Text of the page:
After the Artstation challenge I took time to reflect upon my work. From university progression developed at a steady rate. Each project I improved and learnt something to take forward into the next concept I worked on. It wasn't until finishing the challenge I hit a bit of a brick wall.
Professionally, learning has continued to improve especially with Substance. I think this is in part to do with the company I share, but also the sheer time spent in particular disciplines. With personal work I felt I underachieved in the Beyond Human Challenge. That’s not to say It was awful or horrendous and there were definitely some new lessons I took away. Bringing understanding of properly calibrated materials from work benefited the environment the most. This gave me flexibility in lighting the scene that I never had in previous projects. Yet ultimately I came out of it unsatisfied and disappointed with the end result.
Upon reflection I drew inspiration from other artists. Looking into their work and attempting to understand what shortcomings were needed to get there. The common theme included a few ideas I noted here.
Often they used offline rendered method such as V-ray
A key focus on telling a story
Great composition made sure there was never any questions in subject.
Links to Artstation profiles. If you are interested in the above work
After outlining areas I hadn’t quite hit yet, I began thinking of new projects. Pushing through the brick wall of development is about quality as well as the shortcomings mentioned above. In the past I worked with timelines set by myself as well as project deadlines such as the challenge. Although there was a lot to gain from sticking to a predetermined schedule I have opted for a much wider timescale this time round. The advantage of this means I can work on each stage while reviewing thoroughly before I move on. I want everything I am doing to be perfection.
I began this project in the way I have previously by firstly sourcing reference images. Initially working from other artist inspiration to look into what aspects of the images I found interesting. Why was the composition so successful and how did they achieve that result? What story was it that they were trying to tell and why was that interesting? How did the rendering enhance the quality of the image and what details did they focus on?
I started focusing on different tutorials and learning resources to help gain more background knowledge on these topics. A couple of standouts for me are below.
After researching further into Vray and compositional techniques I started collating images of compositions that I felt were successful and worked well. I then started to think about loose ideas of a story. I have always created quite dark and moody themes within my work in the past and to try and change things up I wanted to opt for a theme that stayed away from this. I stumbled upon Goro-Fujita’s work as I loved the storytelling he created. He has a gorgeous sense of colour and atmosphere in his work which could be likened to a pixar or disney style animated movie. I particularly loved the image below which I thought showed a strong composition and theming which would be perfect for the type of project I wanted to create.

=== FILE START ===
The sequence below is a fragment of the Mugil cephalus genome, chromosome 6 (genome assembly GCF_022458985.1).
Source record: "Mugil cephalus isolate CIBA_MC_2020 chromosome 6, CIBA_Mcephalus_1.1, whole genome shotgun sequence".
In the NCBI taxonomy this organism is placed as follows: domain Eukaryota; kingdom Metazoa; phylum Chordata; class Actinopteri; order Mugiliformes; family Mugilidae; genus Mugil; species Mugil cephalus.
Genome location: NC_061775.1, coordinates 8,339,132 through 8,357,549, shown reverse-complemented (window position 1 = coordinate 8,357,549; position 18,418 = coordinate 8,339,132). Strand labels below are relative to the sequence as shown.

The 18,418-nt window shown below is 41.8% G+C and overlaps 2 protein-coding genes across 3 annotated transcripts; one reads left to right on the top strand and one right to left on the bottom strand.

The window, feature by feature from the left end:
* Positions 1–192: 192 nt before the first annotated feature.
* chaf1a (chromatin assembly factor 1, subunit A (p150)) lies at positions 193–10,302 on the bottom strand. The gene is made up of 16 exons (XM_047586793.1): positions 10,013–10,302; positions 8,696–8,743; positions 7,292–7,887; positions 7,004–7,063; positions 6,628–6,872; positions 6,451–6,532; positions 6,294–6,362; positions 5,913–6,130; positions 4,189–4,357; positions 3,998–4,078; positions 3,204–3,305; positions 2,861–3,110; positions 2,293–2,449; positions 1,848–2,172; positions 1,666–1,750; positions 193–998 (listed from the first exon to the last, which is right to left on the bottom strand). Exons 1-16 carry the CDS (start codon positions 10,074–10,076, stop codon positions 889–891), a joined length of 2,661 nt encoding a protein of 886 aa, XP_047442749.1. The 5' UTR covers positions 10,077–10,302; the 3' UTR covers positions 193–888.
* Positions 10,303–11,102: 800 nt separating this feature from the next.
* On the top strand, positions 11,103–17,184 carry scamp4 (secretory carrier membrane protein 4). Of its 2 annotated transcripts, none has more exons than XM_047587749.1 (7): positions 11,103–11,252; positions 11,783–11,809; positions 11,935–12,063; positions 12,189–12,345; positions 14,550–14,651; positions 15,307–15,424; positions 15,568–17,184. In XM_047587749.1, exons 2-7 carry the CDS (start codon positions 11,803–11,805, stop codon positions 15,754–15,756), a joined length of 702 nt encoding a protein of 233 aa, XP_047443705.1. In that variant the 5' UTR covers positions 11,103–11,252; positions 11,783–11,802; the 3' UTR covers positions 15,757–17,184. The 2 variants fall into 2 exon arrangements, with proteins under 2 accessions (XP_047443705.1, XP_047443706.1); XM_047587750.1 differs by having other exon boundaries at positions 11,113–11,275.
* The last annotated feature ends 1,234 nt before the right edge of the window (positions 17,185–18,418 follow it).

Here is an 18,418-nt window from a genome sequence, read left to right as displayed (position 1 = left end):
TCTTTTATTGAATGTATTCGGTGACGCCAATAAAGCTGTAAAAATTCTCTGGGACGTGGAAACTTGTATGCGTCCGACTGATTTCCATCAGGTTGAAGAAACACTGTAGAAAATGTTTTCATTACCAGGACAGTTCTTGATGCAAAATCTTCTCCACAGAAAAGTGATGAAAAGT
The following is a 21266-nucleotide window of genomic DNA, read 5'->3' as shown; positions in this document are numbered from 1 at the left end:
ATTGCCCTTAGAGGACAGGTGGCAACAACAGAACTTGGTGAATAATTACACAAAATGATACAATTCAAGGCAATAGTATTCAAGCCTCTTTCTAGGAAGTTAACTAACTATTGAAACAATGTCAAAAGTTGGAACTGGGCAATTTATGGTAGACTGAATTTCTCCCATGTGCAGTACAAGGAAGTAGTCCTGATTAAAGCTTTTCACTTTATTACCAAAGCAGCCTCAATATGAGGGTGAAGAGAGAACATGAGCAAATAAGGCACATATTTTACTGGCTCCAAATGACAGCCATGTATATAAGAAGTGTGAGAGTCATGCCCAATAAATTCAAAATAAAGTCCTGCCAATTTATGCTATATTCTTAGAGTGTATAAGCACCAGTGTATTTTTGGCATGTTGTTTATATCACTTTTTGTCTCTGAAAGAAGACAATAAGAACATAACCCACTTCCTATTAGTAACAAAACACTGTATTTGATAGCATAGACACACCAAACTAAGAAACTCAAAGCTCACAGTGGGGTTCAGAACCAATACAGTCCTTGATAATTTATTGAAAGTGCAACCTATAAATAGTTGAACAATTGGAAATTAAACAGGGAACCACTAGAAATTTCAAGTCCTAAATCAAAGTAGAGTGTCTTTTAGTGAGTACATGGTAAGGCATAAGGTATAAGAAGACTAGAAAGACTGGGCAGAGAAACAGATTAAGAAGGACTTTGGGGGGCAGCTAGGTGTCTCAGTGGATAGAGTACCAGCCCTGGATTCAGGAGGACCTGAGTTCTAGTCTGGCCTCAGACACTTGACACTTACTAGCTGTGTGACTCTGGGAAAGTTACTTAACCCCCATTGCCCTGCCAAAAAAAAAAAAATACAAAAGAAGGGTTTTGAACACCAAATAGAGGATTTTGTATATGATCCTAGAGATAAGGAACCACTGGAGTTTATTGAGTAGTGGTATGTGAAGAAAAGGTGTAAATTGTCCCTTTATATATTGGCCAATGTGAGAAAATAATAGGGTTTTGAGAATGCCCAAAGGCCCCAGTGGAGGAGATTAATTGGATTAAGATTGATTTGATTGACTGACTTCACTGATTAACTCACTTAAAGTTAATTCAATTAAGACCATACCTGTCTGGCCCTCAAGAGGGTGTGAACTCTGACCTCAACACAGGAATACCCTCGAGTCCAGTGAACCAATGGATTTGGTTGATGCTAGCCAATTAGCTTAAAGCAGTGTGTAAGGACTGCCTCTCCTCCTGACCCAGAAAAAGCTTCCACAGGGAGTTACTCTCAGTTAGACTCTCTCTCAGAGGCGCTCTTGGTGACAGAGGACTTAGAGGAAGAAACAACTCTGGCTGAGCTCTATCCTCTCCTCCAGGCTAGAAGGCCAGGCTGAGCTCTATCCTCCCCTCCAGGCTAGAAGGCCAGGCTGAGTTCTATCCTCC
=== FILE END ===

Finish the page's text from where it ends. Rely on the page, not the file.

This gave me a great starting point for my story; an old guy working on his robot to repair him. Giving me the chance to introduce lots of detail in the middle and background and show quite a homely warm atmosphere.
Fleshing out the story further I started to look at other images that inspire me. I have always been a huge fan of Simon Stalenhags work and I knew that he created emotive imagery often including robotics. This image stood out to me as there was a cool sense of discovery using light and shadow. I thought that perhaps I could introduce that feeling as part of my image with a smaller robot in the foreground. I was interested in playing with the feeling of an older robot discovering the newer model being created.
I then started to play with compositions.I treated this stage as my blockout, picking a setting and building some primitive shapes. I have been guilty in the past of picking an interesting project idea and being so excited to start that I haven’t seen the blockout process through thoroughly enough. After watching the Gnomon tutorial I picked up a couple of tips on ways to explore this process further and setup different angles. I attempted more angles than below but these were some of my favourites. In the past I never setup multiple viewpoints. Seeing them side by side allowed me to progress and take forward elements I liked from each. I never understood this before but you can't always expect the first idea you have to be the best.
After attempting different compositions I never expected to work , this led me to create my final blockout image.
*Robot is placeholder shapes I am aware he looks like big hero 6
One thing I also did here was get lots of different advice and opinions on these compositions. Although it’s not 100% perfect I am pretty happy that this is going to make a successful image when fully realised. It is complete to a level that I can iron out a few kinks once I work further into the models. I can now comfortably move on to fleshing out props further.
I plan to update in blogs as I work on the project. Hopefully this project pushes above and beyond the quality at which my current folio sits. I would be interested in any thoughts you have and any tips you may have to offer.